Then there’s Mimi Campanella. Enrolled in driver’s education with learner’s permit in hand, she was taking a driving lesson from her husband one afternoon last June. The lesson ended when she “overcompensated for an on coming car” and their Toyota Highlander SUV ended up in — you guessed it — a backyard swimming pool in a Honolulu suburb. The couple got out safely.
Right up there with finding yourself sinking in water is the nightmare of crashing your vehicle over an embankment and ending up trapped and out of sight of passing motorists. However, with some forethought and common sense, you can increase your chances of survival significantly.
Many people prepare for driving in cold weather with a winter emergency kit but don’t give a second thought about everyday driving. And for those living in warm climates, well, most never give a third or fourth thought, let alone a second one, about preparing for such an incident.
The emergency items needed aren’t many, but they are vital — a small first-aid kit with supplies that stop severe bleeding, water, granola bars, a flashlight with extra batteries and a good Swiss Army-type pocket knife. Because of space limitations, you may have to stow the items in separate locations. But they need to be easily accessible to the driver and front seat passenger, they won’t do you any good if they are in the trunk.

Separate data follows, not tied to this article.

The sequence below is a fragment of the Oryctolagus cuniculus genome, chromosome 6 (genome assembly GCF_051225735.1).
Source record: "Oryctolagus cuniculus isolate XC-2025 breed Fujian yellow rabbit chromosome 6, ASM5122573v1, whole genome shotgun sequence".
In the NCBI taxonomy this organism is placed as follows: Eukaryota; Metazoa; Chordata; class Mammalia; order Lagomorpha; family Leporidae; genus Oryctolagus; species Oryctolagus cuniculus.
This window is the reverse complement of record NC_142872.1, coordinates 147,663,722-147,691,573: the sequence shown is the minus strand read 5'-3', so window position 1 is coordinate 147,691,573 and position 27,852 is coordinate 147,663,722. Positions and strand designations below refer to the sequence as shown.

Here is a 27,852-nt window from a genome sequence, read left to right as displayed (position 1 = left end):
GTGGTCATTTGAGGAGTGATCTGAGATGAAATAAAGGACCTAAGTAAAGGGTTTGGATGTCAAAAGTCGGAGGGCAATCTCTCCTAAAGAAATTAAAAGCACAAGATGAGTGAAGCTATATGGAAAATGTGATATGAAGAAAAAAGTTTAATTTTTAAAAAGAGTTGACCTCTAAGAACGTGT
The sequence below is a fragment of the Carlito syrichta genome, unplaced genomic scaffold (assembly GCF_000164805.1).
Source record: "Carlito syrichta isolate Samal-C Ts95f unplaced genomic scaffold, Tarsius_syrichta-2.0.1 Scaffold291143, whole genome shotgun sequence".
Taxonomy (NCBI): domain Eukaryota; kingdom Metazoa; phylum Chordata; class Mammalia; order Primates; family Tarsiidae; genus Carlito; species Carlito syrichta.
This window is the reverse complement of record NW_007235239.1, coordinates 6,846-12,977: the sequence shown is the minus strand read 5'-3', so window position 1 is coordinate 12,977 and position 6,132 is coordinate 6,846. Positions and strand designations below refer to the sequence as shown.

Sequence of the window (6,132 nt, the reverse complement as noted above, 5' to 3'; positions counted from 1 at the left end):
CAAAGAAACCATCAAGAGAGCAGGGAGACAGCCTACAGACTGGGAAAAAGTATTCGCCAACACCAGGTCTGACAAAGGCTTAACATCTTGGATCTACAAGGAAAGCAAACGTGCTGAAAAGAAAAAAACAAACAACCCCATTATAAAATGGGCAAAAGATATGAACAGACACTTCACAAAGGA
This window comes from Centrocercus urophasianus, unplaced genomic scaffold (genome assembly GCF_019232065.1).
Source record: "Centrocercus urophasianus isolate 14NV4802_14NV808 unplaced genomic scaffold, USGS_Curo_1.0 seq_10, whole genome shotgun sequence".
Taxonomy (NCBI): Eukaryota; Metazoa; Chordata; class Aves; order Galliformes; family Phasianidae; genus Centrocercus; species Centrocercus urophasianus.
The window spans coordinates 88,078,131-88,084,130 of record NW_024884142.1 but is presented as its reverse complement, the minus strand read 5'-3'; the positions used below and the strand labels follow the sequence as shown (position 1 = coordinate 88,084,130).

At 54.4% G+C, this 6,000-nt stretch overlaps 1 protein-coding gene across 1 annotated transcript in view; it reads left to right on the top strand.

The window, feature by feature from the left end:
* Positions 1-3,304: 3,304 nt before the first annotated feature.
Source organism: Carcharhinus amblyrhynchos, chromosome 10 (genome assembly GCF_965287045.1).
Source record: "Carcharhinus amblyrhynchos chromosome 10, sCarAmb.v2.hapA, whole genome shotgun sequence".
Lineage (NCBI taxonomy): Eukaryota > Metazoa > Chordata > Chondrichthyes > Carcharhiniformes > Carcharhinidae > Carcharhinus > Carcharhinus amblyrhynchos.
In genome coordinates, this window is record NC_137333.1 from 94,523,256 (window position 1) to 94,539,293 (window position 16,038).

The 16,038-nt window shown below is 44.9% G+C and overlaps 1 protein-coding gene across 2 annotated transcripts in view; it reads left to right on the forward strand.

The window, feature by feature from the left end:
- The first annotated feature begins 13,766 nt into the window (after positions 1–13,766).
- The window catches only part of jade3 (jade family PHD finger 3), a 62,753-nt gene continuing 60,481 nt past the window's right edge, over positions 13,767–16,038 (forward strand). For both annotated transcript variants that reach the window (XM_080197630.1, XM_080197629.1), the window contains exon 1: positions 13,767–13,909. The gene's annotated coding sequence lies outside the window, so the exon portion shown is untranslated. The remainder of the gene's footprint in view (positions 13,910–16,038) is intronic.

And don’t forget to take Lt. Richards’ advice. Keep a spring punch handy; you may need to break a car window for escape.
Don’t put your trust in contacting help via a cell phone; cell coverage is not a 100 percent guarantee. For that reason, a good investment is a $50 portable CB radio. While the channel 9 emergency network is just about history, most truckers and hardcore fans still use CB radios.
If you are planning an extended trip, prepare for the unexpected. Select your route carefully and if it is an unfamiliar one, study it on a map ahead of time. Let others know your route, the time you are leaving and an estimated time of arriving. If you don’t show up, there is a reference for beginning a search.
That takes care of the forethought list. Now the common-sense thing — have your seat belt buckled. Just like a crash into water, the seat belt is your first line of defense if you are suddenly careening down an embankment.
Presence of mind